“They are waiting on the fire marshal,” she replied reassuringly. “They will investigate and I’m sure you will have an answer.”

It wasn’t long until Daniel called. The fire marshal was there and had a conversation with him. It seems that there were three churches in the immediate area that had fires within about three hours.

“We can’t know for sure,” Daniel told me, “but it would certainly point to the fact that it was arson.”

I was so relieved to know that this fire wasn’t from negligence on anyone’s part. I know that may sound really immaterial, but one of the things that I have found in these days following this cataclysmic event is that our minds cling to small comforts and somehow, in the greater scheme of things, those small things add up to a bigger, better picture of a God that has our good in mind.

As the story unfolded, we have certainly had ample reason to rejoice. Apparently, a passerby noticed the flames through a church window and called 911. The local fire company had just gotten back from one of the other churches, and were still suited up — they were at the church within five minutes. When they got there, the first thing they noticed was that both entry doors were propped open. The firemen found a critical situation in the auditorium of our church. A pile of hymnbooks, bibles and Sunday school papers as well as some blankets, bedding, and costumes were put under a bench that had been torn off the floor and the whole thing had been used to ignite a bonfire. The church had been vandalized, with every single cupboard and drawer gone through and the doors to the classrooms left open. The firemen said that we were only five to seven minutes from what they call the “flash point.” This is where everything is so hot that it bursts into flame. The clock on the wall was melted to nothing. The plastic speakers in the ceiling had dropped to the floor in a blob of melted plastic. The flowers on the Christmas wreaths and the tinsel on the angel wings, all up in the one classroom where we stored the costumes, were melted. If the fireman had been just a little bit later, we would have lost the whole thing. As it is, though there is terrible damage to so much of the inside, the structure is sound.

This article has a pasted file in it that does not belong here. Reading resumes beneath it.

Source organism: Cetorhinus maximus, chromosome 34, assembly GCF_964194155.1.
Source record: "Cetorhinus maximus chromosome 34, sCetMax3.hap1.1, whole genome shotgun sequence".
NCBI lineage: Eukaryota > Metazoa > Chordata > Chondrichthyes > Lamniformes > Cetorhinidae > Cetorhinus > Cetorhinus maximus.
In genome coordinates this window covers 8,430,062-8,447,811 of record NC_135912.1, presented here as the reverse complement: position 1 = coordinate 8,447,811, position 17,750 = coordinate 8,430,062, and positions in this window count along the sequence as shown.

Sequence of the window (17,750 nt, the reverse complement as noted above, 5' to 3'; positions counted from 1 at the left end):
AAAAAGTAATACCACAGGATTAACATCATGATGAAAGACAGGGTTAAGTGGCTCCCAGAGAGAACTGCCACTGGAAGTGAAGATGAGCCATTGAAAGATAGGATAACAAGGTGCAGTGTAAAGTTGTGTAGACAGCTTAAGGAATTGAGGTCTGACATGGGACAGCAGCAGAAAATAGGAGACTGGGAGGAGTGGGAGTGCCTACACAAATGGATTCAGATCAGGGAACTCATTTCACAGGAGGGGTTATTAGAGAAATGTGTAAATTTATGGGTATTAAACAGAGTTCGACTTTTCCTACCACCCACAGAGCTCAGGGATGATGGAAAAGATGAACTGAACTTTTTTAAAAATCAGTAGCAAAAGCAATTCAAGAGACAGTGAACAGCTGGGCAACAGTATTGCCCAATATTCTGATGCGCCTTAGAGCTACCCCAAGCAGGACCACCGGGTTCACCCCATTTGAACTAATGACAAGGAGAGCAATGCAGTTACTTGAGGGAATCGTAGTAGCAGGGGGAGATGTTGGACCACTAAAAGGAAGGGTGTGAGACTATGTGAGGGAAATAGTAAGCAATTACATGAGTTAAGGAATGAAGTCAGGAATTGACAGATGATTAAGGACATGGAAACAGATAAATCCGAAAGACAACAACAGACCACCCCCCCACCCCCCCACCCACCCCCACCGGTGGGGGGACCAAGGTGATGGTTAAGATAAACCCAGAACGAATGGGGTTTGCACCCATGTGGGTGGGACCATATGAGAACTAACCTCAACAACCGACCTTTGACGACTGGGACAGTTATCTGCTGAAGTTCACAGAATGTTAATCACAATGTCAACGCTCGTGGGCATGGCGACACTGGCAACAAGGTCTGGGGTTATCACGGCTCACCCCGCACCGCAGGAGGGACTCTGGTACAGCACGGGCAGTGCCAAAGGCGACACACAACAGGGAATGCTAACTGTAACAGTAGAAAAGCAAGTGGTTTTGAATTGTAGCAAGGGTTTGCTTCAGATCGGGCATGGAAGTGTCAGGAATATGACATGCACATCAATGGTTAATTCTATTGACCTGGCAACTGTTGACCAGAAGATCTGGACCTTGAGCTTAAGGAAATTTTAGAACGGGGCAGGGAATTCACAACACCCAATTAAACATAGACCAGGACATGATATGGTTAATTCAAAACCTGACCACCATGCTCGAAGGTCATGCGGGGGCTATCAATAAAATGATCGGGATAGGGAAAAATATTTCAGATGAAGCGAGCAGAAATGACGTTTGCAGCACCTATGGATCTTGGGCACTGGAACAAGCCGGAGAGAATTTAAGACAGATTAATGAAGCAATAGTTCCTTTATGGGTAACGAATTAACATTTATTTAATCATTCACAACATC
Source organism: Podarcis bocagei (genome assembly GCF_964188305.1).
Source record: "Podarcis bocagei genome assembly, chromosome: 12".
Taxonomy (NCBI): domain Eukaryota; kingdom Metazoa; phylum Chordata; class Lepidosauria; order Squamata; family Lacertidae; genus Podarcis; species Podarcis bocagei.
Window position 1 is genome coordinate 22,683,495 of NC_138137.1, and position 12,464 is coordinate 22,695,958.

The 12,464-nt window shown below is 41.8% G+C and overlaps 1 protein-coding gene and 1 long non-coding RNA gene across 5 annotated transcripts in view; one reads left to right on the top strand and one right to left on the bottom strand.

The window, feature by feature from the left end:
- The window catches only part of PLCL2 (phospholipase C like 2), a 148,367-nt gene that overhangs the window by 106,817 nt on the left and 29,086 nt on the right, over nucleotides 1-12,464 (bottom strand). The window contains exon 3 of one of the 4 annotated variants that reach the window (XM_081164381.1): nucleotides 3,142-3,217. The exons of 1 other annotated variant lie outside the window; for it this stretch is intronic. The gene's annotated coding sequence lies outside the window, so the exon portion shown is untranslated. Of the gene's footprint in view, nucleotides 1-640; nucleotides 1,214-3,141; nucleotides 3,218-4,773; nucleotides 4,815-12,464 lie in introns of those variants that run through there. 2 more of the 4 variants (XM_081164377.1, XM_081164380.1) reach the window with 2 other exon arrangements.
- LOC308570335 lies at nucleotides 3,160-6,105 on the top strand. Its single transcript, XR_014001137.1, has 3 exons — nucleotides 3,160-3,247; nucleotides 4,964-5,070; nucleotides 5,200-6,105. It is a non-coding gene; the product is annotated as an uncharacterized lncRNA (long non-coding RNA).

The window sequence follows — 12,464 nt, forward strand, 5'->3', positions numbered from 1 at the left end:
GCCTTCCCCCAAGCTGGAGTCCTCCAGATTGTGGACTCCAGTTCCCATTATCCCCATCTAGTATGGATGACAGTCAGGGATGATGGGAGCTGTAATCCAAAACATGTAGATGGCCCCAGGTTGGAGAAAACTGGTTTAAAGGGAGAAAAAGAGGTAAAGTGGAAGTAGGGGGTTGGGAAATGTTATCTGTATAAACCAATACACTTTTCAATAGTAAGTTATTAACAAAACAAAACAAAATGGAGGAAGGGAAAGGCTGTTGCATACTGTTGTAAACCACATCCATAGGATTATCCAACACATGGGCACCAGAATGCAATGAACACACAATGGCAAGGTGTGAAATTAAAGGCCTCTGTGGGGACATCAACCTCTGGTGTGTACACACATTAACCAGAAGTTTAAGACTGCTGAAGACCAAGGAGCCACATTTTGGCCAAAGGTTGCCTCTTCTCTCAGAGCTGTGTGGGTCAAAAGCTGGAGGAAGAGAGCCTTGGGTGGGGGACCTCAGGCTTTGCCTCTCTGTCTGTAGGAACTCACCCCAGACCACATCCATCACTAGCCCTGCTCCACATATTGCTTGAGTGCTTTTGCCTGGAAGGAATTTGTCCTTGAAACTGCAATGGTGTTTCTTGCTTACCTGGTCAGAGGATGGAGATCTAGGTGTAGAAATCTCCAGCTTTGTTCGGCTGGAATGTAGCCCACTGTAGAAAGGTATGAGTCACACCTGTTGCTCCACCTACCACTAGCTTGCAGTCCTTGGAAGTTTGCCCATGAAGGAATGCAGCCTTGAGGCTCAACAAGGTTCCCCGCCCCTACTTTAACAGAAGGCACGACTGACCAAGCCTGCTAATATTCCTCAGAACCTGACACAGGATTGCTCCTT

One of the biggest blessings has been a gift that we were mostly unaware of until this all came down. Some years ago, J.R. Campbell, as a trustee of our church, had gone over our insurance policy with a fine-toothed comb. We couldn’t have had better coverage. When J.R. passed away earlier this year, we had no way of knowing how his foresight and expertise would bless our little church. It has been so comforting to us, knowing that we don’t have to clean up that terrible mess. Knowing that all the contents were covered, all the cleanup, all the repairs. Everything to return it to its pre-fire condition. This blessing has been beyond our expectations, and we are so grateful.

“Ah, J.R.!!! What I wouldn’t give to see you get into this situation with your knowledge and ability to get what is needed, when it is needed. If you are watching somewhere, I hope you know how much of a blessing you’ve been to us . . .”

The ensuing days have been so incredible. It feels like the slashes across my heart have been filled with healing and love on the part of the greater family of God and our local communities. People have literally come out of the woodwork to pray for us, to offer help, to comfort and encourage and even commiserate. I cannot begin to tell you what is in my heart tonight. So, so much good has come out of this tragedy already. I can only imagine what God has for us in the coming weeks and months.

I know this post has been a long time coming. I am still processing so much. I hope that those of you who are reading it will continue to pray for us, to speak encouraging words. We are resourceful and accustomed to working hard. We want to stay together. I won’t pretend that this has been easy, but I hope you understand when I say that it has been GOOD. And it will be GOOD. We have so much to look forward to.

And once again, my heart gives grateful praise.